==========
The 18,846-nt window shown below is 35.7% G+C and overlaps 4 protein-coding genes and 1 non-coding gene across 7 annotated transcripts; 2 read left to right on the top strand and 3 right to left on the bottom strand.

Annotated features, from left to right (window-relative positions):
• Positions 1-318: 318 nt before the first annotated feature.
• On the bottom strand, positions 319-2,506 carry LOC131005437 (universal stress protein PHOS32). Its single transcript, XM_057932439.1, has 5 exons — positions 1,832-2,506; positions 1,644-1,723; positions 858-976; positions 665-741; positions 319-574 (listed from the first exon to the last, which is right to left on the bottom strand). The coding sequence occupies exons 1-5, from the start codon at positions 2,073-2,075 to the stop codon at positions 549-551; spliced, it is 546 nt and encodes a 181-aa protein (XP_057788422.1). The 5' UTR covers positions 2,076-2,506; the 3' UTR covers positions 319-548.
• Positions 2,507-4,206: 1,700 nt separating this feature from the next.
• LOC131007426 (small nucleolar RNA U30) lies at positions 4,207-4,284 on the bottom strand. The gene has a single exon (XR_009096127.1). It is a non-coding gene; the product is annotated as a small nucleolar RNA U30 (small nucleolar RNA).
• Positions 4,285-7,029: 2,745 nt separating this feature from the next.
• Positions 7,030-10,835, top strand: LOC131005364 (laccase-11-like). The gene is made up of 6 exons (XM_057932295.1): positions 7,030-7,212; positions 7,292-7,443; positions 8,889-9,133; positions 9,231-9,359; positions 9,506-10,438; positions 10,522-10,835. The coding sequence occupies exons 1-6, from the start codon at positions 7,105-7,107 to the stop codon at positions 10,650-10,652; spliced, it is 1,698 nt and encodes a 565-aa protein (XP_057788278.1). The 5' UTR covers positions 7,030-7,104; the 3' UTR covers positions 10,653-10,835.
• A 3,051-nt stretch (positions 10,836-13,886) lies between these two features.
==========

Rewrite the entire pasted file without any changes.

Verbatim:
The 18,846-nt window shown below is 35.7% G+C and overlaps 4 protein-coding genes and 1 non-coding gene across 7 annotated transcripts; 2 read left to right on the top strand and 3 right to left on the bottom strand.

Annotated features, from left to right (window-relative positions):
• Positions 1-318: 318 nt before the first annotated feature.
• On the bottom strand, positions 319-2,506 carry LOC131005437 (universal stress protein PHOS32). Its single transcript, XM_057932439.1, has 5 exons — positions 1,832-2,506; positions 1,644-1,723; positions 858-976; positions 665-741; positions 319-574 (listed from the first exon to the last, which is right to left on the bottom strand). The coding sequence occupies exons 1-5, from the start codon at positions 2,073-2,075 to the stop codon at positions 549-551; spliced, it is 546 nt and encodes a 181-aa protein (XP_057788422.1). The 5' UTR covers positions 2,076-2,506; the 3' UTR covers positions 319-548.
• Positions 2,507-4,206: 1,700 nt separating this feature from the next.
• LOC131007426 (small nucleolar RNA U30) lies at positions 4,207-4,284 on the bottom strand. The gene has a single exon (XR_009096127.1). It is a non-coding gene; the product is annotated as a small nucleolar RNA U30 (small nucleolar RNA).
• Positions 4,285-7,029: 2,745 nt separating this feature from the next.
• Positions 7,030-10,835, top strand: LOC131005364 (laccase-11-like). The gene is made up of 6 exons (XM_057932295.1): positions 7,030-7,212; positions 7,292-7,443; positions 8,889-9,133; positions 9,231-9,359; positions 9,506-10,438; positions 10,522-10,835. The coding sequence occupies exons 1-6, from the start codon at positions 7,105-7,107 to the stop codon at positions 10,650-10,652; spliced, it is 1,698 nt and encodes a 565-aa protein (XP_057788278.1). The 5' UTR covers positions 7,030-7,104; the 3' UTR covers positions 10,653-10,835.
• A 3,051-nt stretch (positions 10,836-13,886) lies between these two features.